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Anand the angel

Published: 
Sunday, October 9, 2016
...Saving lives even after death.

Anand Seepersad always loved helping others.
It was this passion that led Seepersad to become a firefighter. This is also what made it easier for his wife, Kimberly Beharry, to donate his kidneys after his untimely death.
Beharry said it was comforting to know that Seepersad lives on in others.

It, however, is a sacrifice that not many people in this country have made or are willing to make.
The Ministry of Health’s National Organ Transplant Unit (Notu) has been established since January 2006 and up toAugust 26, this year, there were 155 kidney transplants done in the country through the Notu.
Of those 155 transplants only 26 were from deceased donors.

A single deceased donor can provide relief to two people living with kidney failure.
There are over 100 people in this country who do not have anybody to donate a kidney to them and are currently on a waiting list hoping to get one from a deceased donor, according to statistics from the Notu.
In August, Guardian Media Ltd launched the Gift of Life, a campaign to promote public awareness about organ donations and transplants with the aim of encouraging citizens to augment this country’s donor pool.

This week we take a look at “Anand the angel.”

‘I told him I love you, the children love you, pray...’
On February 15, 2013, the day after Valentine’s Day, Beharry received a phone call that she had hoped never to get.

Beharry was at work at the time she got the call that would change her life forever.

“I spoke to him (Seepersad) like 15 minutes before. I spoke to him normal and when the phone rang again I automatically answered ‘Yeah babe’, but the person on the line was like ‘No, this is the Fire Service ambulance and your husband was in an accident’. And I was like ‘Yeah right’.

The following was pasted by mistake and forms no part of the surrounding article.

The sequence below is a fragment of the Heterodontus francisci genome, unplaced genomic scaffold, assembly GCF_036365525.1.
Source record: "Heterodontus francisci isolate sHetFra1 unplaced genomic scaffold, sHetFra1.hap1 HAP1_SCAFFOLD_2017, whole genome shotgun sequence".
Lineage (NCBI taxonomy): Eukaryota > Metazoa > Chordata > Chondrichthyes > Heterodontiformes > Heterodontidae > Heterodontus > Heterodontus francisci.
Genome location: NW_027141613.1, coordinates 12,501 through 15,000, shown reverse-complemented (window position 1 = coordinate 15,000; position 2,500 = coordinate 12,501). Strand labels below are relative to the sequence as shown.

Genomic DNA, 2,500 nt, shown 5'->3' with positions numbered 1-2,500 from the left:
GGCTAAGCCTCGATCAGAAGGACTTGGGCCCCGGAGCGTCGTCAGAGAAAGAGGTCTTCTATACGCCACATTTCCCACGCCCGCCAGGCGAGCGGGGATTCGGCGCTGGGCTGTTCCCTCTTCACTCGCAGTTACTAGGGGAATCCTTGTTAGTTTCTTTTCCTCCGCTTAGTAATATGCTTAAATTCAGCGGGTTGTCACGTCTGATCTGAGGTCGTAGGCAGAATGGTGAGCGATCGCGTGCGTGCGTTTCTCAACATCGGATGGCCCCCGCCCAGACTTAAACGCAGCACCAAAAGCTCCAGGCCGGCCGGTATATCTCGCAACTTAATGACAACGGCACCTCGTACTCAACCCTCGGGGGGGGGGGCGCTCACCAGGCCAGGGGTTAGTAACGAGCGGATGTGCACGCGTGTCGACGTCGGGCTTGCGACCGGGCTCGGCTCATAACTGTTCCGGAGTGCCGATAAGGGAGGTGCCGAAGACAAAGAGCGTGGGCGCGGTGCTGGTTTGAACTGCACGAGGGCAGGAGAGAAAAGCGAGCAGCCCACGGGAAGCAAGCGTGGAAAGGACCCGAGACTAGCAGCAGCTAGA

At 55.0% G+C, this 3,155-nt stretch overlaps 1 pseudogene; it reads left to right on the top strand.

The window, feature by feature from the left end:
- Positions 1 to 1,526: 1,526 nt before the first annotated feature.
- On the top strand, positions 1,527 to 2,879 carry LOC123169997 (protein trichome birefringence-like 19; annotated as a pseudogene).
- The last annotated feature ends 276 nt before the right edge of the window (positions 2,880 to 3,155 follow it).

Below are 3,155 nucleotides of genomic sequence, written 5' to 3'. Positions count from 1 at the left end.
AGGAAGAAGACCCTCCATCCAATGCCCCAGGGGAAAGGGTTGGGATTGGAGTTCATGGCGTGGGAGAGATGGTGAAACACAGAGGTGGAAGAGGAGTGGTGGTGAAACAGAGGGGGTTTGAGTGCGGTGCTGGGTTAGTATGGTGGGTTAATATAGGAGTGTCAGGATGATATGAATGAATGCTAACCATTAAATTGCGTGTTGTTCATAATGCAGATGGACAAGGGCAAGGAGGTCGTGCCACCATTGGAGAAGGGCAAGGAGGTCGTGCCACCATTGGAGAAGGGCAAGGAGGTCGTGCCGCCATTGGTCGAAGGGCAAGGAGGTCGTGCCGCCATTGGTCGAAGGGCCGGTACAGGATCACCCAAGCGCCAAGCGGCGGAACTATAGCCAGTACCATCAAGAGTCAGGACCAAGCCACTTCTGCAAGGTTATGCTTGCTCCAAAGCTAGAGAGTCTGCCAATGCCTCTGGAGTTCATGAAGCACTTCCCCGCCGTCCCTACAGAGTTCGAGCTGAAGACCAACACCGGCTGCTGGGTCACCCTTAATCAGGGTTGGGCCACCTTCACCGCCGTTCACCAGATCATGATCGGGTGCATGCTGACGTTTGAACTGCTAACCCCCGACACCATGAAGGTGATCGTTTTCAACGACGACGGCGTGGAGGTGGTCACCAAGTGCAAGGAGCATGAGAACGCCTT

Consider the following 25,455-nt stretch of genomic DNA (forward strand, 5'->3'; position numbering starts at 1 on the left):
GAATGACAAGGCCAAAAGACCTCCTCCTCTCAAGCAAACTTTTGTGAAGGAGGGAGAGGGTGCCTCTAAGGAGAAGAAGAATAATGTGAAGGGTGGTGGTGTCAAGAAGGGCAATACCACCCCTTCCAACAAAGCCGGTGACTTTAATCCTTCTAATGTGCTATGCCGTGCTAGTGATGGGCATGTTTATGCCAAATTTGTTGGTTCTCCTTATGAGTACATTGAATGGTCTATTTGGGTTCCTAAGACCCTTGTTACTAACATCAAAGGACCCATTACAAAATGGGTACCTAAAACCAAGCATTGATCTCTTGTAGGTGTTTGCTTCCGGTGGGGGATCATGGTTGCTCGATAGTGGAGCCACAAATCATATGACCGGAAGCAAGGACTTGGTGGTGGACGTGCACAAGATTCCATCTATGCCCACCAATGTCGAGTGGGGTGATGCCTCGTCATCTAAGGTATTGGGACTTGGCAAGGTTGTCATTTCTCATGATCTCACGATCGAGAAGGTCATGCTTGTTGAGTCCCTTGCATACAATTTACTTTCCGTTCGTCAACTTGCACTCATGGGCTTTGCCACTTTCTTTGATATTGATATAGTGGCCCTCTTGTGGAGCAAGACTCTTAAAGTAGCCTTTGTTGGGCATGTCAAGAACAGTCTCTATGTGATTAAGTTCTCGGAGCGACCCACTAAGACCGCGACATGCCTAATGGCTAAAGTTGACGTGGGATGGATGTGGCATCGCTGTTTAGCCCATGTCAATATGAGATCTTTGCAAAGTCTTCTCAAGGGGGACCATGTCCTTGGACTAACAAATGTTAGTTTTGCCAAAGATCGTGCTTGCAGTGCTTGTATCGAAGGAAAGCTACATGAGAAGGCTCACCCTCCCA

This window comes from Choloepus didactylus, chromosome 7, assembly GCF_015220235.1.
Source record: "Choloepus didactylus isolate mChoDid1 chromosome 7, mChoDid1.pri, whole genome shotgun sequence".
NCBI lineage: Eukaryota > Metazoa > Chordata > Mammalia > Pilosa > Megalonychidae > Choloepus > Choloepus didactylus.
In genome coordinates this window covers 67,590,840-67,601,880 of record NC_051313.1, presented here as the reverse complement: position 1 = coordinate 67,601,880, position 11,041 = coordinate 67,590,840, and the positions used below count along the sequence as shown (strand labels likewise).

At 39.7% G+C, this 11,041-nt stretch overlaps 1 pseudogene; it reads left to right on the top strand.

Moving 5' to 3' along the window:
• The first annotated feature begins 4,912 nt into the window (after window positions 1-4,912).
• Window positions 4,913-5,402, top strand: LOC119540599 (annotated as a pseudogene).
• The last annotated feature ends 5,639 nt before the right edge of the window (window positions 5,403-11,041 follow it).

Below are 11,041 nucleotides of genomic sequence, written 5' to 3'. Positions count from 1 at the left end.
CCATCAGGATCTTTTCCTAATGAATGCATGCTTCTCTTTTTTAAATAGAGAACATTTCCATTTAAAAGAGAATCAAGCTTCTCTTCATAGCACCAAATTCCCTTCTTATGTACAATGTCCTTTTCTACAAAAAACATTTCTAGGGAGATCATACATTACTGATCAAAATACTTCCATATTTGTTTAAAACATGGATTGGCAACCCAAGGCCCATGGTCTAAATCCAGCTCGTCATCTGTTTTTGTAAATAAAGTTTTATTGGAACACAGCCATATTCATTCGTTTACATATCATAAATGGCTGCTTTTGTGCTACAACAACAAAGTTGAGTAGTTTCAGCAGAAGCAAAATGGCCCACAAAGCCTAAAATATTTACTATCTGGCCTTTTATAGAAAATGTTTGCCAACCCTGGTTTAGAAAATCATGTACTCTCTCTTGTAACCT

“I actually said ‘Yeah right’, and the person on the phone was like ‘No, your husband was in a serious accident and you need to come down to the hospital’.
“I just had to drop everything. I was in a mess. I was frantic. My boss took me to the hospital and that was it,” she said.

 Seepersad, the father of Brianna, 13, and eight-year-old Sydney, was on his way to work at the Arima Fire Station around 11 am when he got into a vehicular accident. He was rushed to the Sangre Grande District Hospital.

“When he went to the hospital he had head injuries. They did a CT (computerised tomography) scan and they were rushing him to Port-of-Spain General Hospital because he needed to undergo an emergency brain surgery,” Beharry said.

“When he was at the Sangre Grande hospital and he was leaving he was able to respond, not to open his eyes or anything like that, but when the nurse was talking to him she asked him to respond by squeezing her hand and he did, so she told me to come and talk to him because he was hearing. So I spoke to him briefly, told him I love him, that the children love him, and that he needs to pray because we need him to come back home. That was the last thing I ever said to him,” she said